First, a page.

A majority of the time, when working the bag or shadow boxing there is no one coaching you. So what should you do?…….Be your own Coach!


Photo Cred. @Watthana Instagram

A great tool for shadow boxing is a mirror. Most fight enthusiasts can tell the difference between good technique, and bad even if they don’t know why. Looking in a mirror gives you the opportunity to scrutinize and correct what you are doing wrong in real time. If you do not have a mirror a little focus is necessary. Start by scanning your body while moving slowly through technique.

Things you should ask yourself while shadow boxing:

I am I balanced throughout the technique?

I am I protected throughout the technique?

Is there any wasted movement?


Shadow boxing should not be a mindless exercise, you must consciously analyze technique, slow it down, correct it, and then speed it back up again. I typically spend 20 minutes each morning shadow boxing. I do not like setting a timer for short rounds, I believe this messes up the mental focus and flow. This type of shadow boxing when done correctly is almost meditative. Once you lose track of time focusing on the nuances of a jab, only then will you know that you are shadow boxing correctly. Shadow boxing slowly will not only improve your technique, but will also let you find and create new patterns and combinations. Try it out and let me know what you think!

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How to Break Down Technique: The Muay Thai Body kick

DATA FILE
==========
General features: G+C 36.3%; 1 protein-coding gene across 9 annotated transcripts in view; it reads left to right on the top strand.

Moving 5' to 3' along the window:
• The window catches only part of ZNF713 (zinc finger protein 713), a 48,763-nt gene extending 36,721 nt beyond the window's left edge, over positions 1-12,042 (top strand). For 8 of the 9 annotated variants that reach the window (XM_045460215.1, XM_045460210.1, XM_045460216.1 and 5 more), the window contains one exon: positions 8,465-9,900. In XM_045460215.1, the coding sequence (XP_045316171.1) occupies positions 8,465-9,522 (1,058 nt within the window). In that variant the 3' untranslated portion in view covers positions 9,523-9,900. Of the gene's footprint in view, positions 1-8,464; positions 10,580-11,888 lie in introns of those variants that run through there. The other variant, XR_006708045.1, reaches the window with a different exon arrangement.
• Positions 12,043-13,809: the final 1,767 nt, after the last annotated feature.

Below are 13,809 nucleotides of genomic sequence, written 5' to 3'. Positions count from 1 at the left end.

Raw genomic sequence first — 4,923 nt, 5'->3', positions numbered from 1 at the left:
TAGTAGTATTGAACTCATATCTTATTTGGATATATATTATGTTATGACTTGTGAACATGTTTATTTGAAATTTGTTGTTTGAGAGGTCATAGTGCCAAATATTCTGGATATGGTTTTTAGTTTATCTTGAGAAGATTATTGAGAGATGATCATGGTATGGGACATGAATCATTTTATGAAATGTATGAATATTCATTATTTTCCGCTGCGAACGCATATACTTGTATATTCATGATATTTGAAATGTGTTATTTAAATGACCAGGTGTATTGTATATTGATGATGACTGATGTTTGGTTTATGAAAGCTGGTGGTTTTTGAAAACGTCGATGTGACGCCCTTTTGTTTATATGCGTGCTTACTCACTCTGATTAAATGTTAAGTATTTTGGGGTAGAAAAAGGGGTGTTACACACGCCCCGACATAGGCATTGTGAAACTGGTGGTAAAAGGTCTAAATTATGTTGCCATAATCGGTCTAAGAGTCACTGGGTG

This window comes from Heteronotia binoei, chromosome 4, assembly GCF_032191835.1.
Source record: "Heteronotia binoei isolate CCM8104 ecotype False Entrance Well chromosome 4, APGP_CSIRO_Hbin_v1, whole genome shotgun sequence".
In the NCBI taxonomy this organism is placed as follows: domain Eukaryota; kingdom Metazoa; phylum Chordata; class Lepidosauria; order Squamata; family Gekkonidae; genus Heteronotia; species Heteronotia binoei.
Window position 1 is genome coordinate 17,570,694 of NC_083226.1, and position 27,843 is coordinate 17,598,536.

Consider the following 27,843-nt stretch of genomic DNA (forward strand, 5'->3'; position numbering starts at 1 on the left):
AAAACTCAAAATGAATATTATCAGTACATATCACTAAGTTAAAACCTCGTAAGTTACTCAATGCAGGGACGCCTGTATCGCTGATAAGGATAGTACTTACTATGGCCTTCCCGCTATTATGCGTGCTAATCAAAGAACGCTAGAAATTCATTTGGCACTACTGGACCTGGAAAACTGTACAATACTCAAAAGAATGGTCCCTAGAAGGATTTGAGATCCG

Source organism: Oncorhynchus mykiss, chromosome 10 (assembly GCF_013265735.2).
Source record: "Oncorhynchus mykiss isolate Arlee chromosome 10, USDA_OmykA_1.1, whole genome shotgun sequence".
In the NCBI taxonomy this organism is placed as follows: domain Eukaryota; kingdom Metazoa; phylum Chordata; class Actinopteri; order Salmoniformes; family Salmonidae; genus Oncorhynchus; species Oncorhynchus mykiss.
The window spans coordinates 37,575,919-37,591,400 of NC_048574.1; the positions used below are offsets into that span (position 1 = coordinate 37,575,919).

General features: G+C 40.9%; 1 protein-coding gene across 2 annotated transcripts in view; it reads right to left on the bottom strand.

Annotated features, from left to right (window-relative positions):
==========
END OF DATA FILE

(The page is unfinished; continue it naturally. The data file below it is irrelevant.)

The best way to learn a skill is to slow it down enough to find and correct error. I often times like to slow things down so much that they are no longer one fluid movement (macro movement) , but several small movements (micro movements).

The advantages to this is now I can look at a technique, let’s say a body kick, and identify the key micro movements one of my students is doing incorrectly. Once I identify the key missing piece, I can then have them drill that piece separately from the whole movement. By doing so I can increase the rate at which students learn, by focusing on key missing pieces. Once a missing piece is mastered I will then have them continue the entire movement. Often times I will warm up with mirco movements that relate to the marco movement of the day.



Here are some of the key mirco movement that make up the body kick.


What piece are you missing? 

Muay Thai Master Saenchai at work!